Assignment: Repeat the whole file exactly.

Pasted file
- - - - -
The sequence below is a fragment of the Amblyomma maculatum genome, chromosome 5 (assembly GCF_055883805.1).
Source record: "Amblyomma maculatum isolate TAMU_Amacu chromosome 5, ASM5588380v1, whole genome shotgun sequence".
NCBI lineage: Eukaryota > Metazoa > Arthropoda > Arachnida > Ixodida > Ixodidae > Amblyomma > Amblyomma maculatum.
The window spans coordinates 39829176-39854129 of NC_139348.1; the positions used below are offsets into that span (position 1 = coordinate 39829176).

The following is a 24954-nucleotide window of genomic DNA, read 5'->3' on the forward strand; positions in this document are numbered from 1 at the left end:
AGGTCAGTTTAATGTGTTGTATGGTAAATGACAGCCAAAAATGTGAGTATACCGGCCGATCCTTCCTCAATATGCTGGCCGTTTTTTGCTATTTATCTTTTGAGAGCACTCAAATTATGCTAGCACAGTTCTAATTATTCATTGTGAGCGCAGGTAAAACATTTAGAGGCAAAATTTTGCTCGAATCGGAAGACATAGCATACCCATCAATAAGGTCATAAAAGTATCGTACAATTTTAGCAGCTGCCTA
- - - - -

The sequence below is a fragment of the Amblyomma maculatum genome, chromosome 5 (assembly GCF_055883805.1).
Source record: "Amblyomma maculatum isolate TAMU_Amacu chromosome 5, ASM5588380v1, whole genome shotgun sequence".
NCBI lineage: Eukaryota > Metazoa > Arthropoda > Arachnida > Ixodida > Ixodidae > Amblyomma > Amblyomma maculatum.
The window spans coordinates 39829176-39854129 of NC_139348.1; the positions used below are offsets into that span (position 1 = coordinate 39829176).

The following is a 24954-nucleotide window of genomic DNA, read 5'->3' on the forward strand; positions in this document are numbered from 1 at the left end:
AGGTCAGTTTAATGTGTTGTATGGTAAATGACAGCCAAAAATGTGAGTATACCGGCCGATCCTTCCTCAATATGCTGGCCGTTTTTTGCTATTTATCTTTTGAGAGCACTCAAATTATGCTAGCACAGTTCTAATTATTCATTGTGAGCGCAGGTAAAACATTTAGAGGCAAAATTTTGCTCGAATCGGAAGACATAGCATACCCATCAATAAGGTCATAAAAGTATCGTACAATTTTAGCAGCTGCCTA